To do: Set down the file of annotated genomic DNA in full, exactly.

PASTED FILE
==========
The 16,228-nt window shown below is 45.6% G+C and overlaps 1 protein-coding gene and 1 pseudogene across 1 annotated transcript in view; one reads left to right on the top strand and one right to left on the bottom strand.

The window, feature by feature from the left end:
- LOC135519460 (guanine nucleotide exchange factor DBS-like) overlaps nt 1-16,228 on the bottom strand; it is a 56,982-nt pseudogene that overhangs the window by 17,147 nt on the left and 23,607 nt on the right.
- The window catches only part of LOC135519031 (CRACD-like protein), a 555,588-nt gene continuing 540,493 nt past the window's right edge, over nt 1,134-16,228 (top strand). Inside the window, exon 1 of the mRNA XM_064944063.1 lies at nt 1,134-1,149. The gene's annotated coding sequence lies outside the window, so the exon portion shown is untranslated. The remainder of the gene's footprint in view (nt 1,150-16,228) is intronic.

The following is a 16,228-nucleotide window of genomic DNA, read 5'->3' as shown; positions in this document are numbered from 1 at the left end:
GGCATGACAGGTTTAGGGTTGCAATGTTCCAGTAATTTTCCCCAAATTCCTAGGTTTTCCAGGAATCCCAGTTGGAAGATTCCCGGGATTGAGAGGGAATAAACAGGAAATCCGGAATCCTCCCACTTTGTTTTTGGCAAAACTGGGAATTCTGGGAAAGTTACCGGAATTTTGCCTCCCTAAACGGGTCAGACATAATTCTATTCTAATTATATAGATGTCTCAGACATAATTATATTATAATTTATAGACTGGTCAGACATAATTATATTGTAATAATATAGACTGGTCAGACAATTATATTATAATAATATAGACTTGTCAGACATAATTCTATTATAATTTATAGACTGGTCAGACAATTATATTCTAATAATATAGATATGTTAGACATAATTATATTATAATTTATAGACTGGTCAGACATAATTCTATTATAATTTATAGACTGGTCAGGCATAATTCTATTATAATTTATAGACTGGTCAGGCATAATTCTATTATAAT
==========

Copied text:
The 16,228-nt window shown below is 45.6% G+C and overlaps 1 protein-coding gene and 1 pseudogene across 1 annotated transcript in view; one reads left to right on the top strand and one right to left on the bottom strand.

The window, feature by feature from the left end:
- LOC135519460 (guanine nucleotide exchange factor DBS-like) overlaps nt 1-16,228 on the bottom strand; it is a 56,982-nt pseudogene that overhangs the window by 17,147 nt on the left and 23,607 nt on the right.
- The window catches only part of LOC135519031 (CRACD-like protein), a 555,588-nt gene continuing 540,493 nt past the window's right edge, over nt 1,134-16,228 (top strand). Inside the window, exon 1 of the mRNA XM_064944063.1 lies at nt 1,134-1,149. The gene's annotated coding sequence lies outside the window, so the exon portion shown is untranslated. The remainder of the gene's footprint in view (nt 1,150-16,228) is intronic.

The following is a 16,228-nucleotide window of genomic DNA, read 5'->3' as shown; positions in this document are numbered from 1 at the left end:
GGCATGACAGGTTTAGGGTTGCAATGTTCCAGTAATTTTCCCCAAATTCCTAGGTTTTCCAGGAATCCCAGTTGGAAGATTCCCGGGATTGAGAGGGAATAAACAGGAAATCCGGAATCCTCCCACTTTGTTTTTGGCAAAACTGGGAATTCTGGGAAAGTTACCGGAATTTTGCCTCCCTAAACGGGTCAGACATAATTCTATTCTAATTATATAGATGTCTCAGACATAATTATATTATAATTTATAGACTGGTCAGACATAATTATATTGTAATAATATAGACTGGTCAGACAATTATATTATAATAATATAGACTTGTCAGACATAATTCTATTATAATTTATAGACTGGTCAGACAATTATATTCTAATAATATAGATATGTTAGACATAATTATATTATAATTTATAGACTGGTCAGACATAATTCTATTATAATTTATAGACTGGTCAGGCATAATTCTATTATAATTTATAGACTGGTCAGGCATAATTCTATTATAAT